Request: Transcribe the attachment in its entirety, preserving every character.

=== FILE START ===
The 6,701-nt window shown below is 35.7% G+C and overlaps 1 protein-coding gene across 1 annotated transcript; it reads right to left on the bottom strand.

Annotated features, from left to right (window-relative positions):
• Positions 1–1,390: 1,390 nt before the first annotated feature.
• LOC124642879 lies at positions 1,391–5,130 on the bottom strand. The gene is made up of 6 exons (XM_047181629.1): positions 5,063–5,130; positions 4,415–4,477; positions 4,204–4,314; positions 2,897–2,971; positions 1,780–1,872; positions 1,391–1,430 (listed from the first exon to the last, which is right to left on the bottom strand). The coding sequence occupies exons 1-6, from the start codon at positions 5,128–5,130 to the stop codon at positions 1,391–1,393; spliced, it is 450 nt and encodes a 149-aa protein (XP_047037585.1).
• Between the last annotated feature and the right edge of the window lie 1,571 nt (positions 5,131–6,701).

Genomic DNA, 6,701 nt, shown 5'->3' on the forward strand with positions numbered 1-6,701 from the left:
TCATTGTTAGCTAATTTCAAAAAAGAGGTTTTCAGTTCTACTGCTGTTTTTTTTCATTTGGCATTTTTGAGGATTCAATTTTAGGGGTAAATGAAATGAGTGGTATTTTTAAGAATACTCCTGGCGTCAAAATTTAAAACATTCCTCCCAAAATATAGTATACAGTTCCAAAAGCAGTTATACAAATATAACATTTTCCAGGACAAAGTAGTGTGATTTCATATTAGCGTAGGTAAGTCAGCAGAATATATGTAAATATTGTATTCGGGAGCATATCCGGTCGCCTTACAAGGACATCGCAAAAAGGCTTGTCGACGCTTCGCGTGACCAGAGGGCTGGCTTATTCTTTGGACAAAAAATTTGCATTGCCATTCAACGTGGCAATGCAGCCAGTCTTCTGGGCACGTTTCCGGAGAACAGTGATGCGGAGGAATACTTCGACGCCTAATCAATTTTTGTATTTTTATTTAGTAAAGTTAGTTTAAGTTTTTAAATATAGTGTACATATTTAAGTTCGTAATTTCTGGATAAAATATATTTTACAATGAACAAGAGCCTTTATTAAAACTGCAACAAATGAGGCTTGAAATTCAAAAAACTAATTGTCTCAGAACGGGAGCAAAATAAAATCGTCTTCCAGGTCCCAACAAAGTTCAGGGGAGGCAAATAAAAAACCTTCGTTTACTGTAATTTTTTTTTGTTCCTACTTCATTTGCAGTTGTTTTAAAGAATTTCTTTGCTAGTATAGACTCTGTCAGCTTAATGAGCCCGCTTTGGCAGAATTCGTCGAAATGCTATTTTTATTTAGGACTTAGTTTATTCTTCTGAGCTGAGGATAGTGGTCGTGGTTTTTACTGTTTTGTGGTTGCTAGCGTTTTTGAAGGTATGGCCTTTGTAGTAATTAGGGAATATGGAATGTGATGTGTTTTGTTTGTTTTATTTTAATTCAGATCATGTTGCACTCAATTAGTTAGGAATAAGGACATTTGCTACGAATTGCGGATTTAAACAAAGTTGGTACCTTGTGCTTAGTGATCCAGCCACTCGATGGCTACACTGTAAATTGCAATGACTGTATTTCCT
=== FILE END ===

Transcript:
The 6,701-nt window shown below is 35.7% G+C and overlaps 1 protein-coding gene across 1 annotated transcript; it reads right to left on the bottom strand.

Annotated features, from left to right (window-relative positions):
• Positions 1–1,390: 1,390 nt before the first annotated feature.
• LOC124642879 lies at positions 1,391–5,130 on the bottom strand. The gene is made up of 6 exons (XM_047181629.1): positions 5,063–5,130; positions 4,415–4,477; positions 4,204–4,314; positions 2,897–2,971; positions 1,780–1,872; positions 1,391–1,430 (listed from the first exon to the last, which is right to left on the bottom strand). The coding sequence occupies exons 1-6, from the start codon at positions 5,128–5,130 to the stop codon at positions 1,391–1,393; spliced, it is 450 nt and encodes a 149-aa protein (XP_047037585.1).
• Between the last annotated feature and the right edge of the window lie 1,571 nt (positions 5,131–6,701).

Genomic DNA, 6,701 nt, shown 5'->3' on the forward strand with positions numbered 1-6,701 from the left:
TCATTGTTAGCTAATTTCAAAAAAGAGGTTTTCAGTTCTACTGCTGTTTTTTTTCATTTGGCATTTTTGAGGATTCAATTTTAGGGGTAAATGAAATGAGTGGTATTTTTAAGAATACTCCTGGCGTCAAAATTTAAAACATTCCTCCCAAAATATAGTATACAGTTCCAAAAGCAGTTATACAAATATAACATTTTCCAGGACAAAGTAGTGTGATTTCATATTAGCGTAGGTAAGTCAGCAGAATATATGTAAATATTGTATTCGGGAGCATATCCGGTCGCCTTACAAGGACATCGCAAAAAGGCTTGTCGACGCTTCGCGTGACCAGAGGGCTGGCTTATTCTTTGGACAAAAAATTTGCATTGCCATTCAACGTGGCAATGCAGCCAGTCTTCTGGGCACGTTTCCGGAGAACAGTGATGCGGAGGAATACTTCGACGCCTAATCAATTTTTGTATTTTTATTTAGTAAAGTTAGTTTAAGTTTTTAAATATAGTGTACATATTTAAGTTCGTAATTTCTGGATAAAATATATTTTACAATGAACAAGAGCCTTTATTAAAACTGCAACAAATGAGGCTTGAAATTCAAAAAACTAATTGTCTCAGAACGGGAGCAAAATAAAATCGTCTTCCAGGTCCCAACAAAGTTCAGGGGAGGCAAATAAAAAACCTTCGTTTACTGTAATTTTTTTTTGTTCCTACTTCATTTGCAGTTGTTTTAAAGAATTTCTTTGCTAGTATAGACTCTGTCAGCTTAATGAGCCCGCTTTGGCAGAATTCGTCGAAATGCTATTTTTATTTAGGACTTAGTTTATTCTTCTGAGCTGAGGATAGTGGTCGTGGTTTTTACTGTTTTGTGGTTGCTAGCGTTTTTGAAGGTATGGCCTTTGTAGTAATTAGGGAATATGGAATGTGATGTGTTTTGTTTGTTTTATTTTAATTCAGATCATGTTGCACTCAATTAGTTAGGAATAAGGACATTTGCTACGAATTGCGGATTTAAACAAAGTTGGTACCTTGTGCTTAGTGATCCAGCCACTCGATGGCTACACTGTAAATTGCAATGACTGTATTTCCT